Health Care Woes Heavy at 'World's Longest Yard Sale'
LIANE HANSEN, host:
Members of Congress have abandoned Washington's summer swelter for the month of August. Some representatives and senators are off on junkets. Others are simply taking a break from work, and many are spending at least some time connecting with constituents to find out what citizens outside the capital's Beltway have on their minds. NPR reporters are fanned out across the country this month doing much the same thing, talking with Americans and asking about how they perceive the relationship of their lives with their government. NPR congressional correspondent Andrea Seabrook is driving across the country. This weekend she got an earful about health care when she stopped in Tennessee at the yard sale to end all yard sales.
ANDREA SEABROOK reporting:
It goes on for miles. The Longest Yard Sale In the World, as it's called, runs north and south along Highway 127 from Alabama, through Kentucky and Tennessee, almost to Ohio. Folding tables are packed with old Christmas decorations, plastic toys, cassette tapes, drinking glasses. Here in Crossville, Tennessee, 61-year-old Melba Mettis(ph) sits in a beach chair selling her assorted junk, or treasure, depending on your point of view.
(Soundbite of traffic)
Ms. MELBA METTIS (Yard Sale Participant): You just never know what they're going to buy. It's just whatever catches their eye, I think.
SEABROOK: I bought a salt and pepper shaker shaped like a toaster, and I got to talking to Melba Mettis about her life and her relationship with the government.
Ms. METTIS: That's a tale, and I think it's pretty sorry here lately, you know, especially with the TennCare stuff.
SEABROOK: TennCare is Tennessee's public health insurance program for people with low incomes. Melba Mettis is a diabetic. She's got asthma, emphysema and, she says, arthritis in just about every joint in her body. She gets a small Social Security check and now has to pay $70 a month to keep her federal Medicaid benefit, which pays for part of her doctors' visits. And with all her health problems, Mettis takes quite a few prescription drugs. But like hundreds of thousands of Tennesseans, she's just gotten an official letter telling her she's been dropped from TennCare.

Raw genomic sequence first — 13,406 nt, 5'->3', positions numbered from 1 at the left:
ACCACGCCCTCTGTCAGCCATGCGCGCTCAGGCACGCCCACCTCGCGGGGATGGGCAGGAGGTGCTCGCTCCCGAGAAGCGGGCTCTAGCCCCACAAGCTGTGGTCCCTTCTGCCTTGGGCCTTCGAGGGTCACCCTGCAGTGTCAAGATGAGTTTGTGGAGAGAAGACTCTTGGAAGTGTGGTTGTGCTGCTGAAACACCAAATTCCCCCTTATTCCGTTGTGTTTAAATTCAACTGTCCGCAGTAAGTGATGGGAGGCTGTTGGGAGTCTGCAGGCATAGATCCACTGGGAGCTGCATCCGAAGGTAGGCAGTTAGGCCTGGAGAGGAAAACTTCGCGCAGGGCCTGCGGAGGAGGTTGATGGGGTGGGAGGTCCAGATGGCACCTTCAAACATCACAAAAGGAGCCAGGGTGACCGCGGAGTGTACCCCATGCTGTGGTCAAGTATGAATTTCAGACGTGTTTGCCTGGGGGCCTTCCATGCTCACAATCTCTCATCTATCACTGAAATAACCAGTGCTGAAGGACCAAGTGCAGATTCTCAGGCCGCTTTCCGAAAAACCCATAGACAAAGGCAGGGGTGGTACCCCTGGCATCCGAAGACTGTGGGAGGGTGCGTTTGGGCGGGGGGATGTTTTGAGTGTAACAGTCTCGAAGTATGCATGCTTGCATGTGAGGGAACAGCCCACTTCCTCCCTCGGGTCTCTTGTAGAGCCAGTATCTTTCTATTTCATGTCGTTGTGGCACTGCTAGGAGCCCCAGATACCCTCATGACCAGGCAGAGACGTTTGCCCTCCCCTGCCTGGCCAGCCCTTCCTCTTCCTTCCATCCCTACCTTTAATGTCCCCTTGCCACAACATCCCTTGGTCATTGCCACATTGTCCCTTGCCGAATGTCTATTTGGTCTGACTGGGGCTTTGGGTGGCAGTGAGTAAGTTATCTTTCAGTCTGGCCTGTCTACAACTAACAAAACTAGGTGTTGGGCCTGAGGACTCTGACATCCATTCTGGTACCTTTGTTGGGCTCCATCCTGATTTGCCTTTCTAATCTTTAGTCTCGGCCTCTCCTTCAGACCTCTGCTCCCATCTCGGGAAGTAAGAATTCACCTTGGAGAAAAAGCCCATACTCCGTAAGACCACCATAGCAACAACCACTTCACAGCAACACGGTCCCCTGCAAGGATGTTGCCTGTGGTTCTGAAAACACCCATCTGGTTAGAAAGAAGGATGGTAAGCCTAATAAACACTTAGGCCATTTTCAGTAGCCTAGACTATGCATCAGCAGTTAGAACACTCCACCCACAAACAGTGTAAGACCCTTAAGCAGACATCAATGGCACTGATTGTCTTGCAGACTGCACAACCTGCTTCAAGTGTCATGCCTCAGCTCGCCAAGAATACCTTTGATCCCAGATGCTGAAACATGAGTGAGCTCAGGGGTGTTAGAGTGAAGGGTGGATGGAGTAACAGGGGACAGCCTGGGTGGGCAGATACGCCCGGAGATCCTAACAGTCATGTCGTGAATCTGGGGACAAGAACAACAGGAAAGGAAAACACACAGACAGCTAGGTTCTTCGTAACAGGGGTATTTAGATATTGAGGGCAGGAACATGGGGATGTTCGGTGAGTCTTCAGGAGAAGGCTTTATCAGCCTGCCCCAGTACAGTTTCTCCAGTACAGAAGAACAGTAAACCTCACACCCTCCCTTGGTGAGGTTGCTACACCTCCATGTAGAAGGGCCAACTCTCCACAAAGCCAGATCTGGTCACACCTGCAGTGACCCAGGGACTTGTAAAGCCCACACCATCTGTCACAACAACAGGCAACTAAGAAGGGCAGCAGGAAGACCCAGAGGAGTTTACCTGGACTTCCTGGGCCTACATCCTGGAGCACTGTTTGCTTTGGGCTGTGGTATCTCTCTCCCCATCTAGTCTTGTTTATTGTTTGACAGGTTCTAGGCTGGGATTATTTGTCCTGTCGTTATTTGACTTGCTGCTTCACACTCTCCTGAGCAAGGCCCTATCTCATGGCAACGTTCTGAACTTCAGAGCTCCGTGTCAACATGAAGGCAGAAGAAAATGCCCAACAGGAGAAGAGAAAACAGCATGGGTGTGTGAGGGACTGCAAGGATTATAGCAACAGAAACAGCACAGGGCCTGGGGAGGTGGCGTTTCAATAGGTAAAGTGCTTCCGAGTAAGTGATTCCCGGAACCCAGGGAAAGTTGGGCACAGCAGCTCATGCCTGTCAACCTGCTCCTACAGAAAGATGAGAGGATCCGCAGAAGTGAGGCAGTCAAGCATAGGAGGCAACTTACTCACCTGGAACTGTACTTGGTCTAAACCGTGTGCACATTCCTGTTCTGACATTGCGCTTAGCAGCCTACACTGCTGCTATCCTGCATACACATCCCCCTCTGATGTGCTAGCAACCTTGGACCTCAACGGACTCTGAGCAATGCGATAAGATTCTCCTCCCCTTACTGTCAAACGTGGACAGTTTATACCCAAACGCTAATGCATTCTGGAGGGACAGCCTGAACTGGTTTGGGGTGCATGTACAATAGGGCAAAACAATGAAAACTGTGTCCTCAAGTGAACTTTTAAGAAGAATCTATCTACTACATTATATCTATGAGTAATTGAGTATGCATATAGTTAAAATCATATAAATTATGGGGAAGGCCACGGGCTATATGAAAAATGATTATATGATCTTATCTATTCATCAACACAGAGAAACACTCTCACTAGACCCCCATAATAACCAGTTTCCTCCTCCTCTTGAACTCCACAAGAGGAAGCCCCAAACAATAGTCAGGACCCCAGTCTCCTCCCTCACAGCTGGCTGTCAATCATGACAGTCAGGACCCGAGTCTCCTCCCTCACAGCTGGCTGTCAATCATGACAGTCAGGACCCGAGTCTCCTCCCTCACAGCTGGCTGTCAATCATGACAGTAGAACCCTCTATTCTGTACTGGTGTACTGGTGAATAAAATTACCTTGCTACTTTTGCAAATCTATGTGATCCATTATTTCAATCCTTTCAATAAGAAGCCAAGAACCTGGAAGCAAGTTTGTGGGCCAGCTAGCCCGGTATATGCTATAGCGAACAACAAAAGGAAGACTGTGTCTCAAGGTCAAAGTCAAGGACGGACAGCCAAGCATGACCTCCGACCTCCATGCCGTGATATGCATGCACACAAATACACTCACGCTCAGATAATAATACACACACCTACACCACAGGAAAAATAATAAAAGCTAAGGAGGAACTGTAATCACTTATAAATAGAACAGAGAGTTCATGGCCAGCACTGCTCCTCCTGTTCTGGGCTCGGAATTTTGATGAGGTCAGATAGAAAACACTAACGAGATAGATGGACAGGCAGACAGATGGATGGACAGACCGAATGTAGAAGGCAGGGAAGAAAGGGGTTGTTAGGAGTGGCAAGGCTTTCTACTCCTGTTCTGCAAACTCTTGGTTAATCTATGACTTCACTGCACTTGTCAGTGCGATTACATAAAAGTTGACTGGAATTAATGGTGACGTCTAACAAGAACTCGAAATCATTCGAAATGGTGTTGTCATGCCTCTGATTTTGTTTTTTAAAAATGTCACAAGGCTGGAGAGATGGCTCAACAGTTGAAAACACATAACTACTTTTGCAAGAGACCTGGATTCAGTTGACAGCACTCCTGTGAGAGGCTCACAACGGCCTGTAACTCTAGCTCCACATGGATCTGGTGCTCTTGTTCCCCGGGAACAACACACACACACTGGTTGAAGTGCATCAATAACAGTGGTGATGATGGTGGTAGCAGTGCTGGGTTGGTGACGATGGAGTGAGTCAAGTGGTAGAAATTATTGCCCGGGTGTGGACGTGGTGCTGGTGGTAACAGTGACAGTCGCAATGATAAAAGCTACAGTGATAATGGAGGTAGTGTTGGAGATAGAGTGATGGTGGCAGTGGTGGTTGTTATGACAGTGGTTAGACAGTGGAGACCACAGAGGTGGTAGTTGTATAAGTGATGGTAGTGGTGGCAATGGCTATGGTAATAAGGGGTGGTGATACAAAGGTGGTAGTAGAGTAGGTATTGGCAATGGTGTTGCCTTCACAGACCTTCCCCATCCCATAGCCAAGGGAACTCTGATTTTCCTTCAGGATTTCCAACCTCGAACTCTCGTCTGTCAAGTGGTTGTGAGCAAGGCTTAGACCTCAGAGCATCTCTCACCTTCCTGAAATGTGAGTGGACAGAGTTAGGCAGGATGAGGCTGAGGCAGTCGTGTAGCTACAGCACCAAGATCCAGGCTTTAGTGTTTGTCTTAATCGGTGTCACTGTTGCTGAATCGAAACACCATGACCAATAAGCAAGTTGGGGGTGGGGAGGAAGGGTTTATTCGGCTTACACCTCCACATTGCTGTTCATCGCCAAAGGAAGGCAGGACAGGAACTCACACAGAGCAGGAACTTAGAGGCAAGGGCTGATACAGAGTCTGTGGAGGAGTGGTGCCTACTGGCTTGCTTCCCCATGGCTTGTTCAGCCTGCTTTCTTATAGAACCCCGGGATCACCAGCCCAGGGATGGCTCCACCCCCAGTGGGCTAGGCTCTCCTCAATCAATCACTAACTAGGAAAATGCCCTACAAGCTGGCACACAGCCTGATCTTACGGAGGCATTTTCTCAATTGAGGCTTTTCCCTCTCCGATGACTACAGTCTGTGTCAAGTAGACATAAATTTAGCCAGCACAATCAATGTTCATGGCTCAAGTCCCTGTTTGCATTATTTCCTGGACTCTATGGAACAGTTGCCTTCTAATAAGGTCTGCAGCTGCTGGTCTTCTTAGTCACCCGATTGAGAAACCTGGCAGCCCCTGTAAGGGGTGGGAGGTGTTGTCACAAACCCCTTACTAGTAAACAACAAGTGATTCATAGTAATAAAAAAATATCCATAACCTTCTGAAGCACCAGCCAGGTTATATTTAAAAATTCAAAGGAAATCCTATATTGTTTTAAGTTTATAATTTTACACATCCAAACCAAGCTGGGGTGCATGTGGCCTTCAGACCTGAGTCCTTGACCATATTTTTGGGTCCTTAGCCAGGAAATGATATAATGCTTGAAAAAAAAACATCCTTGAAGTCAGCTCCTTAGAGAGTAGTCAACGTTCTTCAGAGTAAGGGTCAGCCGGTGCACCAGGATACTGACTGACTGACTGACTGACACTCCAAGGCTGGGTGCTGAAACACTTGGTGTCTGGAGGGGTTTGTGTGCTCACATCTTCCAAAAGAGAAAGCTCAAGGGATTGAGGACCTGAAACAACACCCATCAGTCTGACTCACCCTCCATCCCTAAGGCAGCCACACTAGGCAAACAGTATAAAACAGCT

Ms. METTIS: I've got till the 10th and then I'll be off of it.
SEABROOK: So what are you going to do?
Ms. METTIS: Lay down and die, I guess. I'll have to pay the 70-something dollars a month, so then that don't leave me much to live on. So I'll probably end up losing my home. I'm sorry. But, you know, it's bad. And they need to take into consideration, you know, there's a lot of people just like me.
SEABROOK: Just about every person I talked to at the yard sale says the same thing. The government is taking away their health care.
Across the road, a man sits by tables of T-shirts and colored glassware. His name is Roy Nabors(ph). He's 39 and when he thinks of the government he thinks about his heart.
Mr. ROY NABORS (39-Year-Old): I have pulmonary endarterectomy, which is a procedure--they go in and take blood clots out of your lungs. It was the first one ever done in the state of Tennessee. He did it in Nashville at Vanderbilt.
SEABROOK: Who did it?
Mr. NABORS: Bill Frist. Senator Frist.
SEABROOK: That's Senate Majority Leader Bill Frist, the Tennessee Republican, a heart surgeon turned politician.
Mr. NABORS: He helped me and everything, so I truly have faith in him from what he's done. And if he were to run for president or whatever, you know, I voted for him in the past and I'll vote for him in the future.
SEABROOK: Nabors' personal connection with Dr. Frist really doesn't have anything to do with Senator Frist's social policies. Nabors has other problems. He was laid off when Citibank closed its call center in Knoxville. And now he's having a tough time getting back on private health insurance.
Mr. NABORS: That's the hard part. See, anytime you have the pre-existing condition, and you may work with the company for so many years and then all of a sudden the company goes, you know--whether they sell out or whatever, then you're going to have to go find another company. And then if you've had a condition before then, lots of times you--it's hard to get health care again.
SEABROOK: Roy Nabors' mom, Beverly, leans against a tent pole listening. Then she says in the past what she calls government-run, socialized medicine always seemed like a bad idea. But now...
Ms. BEVERLY NABORS (Roy's Mother): Well, it's looking more and more pleasing for people that have to be on TennCare or on Medicaid or even Social Security.
SEABROOK: And Roy Nabors says more and more of the people he talks to are thinking this way. They're starting to realize their security could change in a heartbeat.
Mr. NABORS: You're going from working to not working, to insured to falling through that crack, and you're caught up in it. And people don't realize how delicate that is and how it can change in an instant for anybody.
SEABROOK: Many people I spoke to at the Longest Yard Sale say they feel particularly vulnerable. With smaller incomes, they're here trying to make some extra money. And across Tennessee, their problems are familiar. Almost half a million Tennesseans have lost their TennCare benefits, so it seems like just about everyone I talked to is looking to the government right now hoping it'll come up with some solution to their health-care problems. Andrea Seabrook, NPR News.
NPR transcripts are created on a rush deadline by Verb8tm, Inc., an NPR contractor, and produced using a proprietary transcription process developed with NPR. This text may not be in its final form and may be updated or revised in the future. Accuracy and availability may vary. The authoritative record of NPR’s programming is the audio record.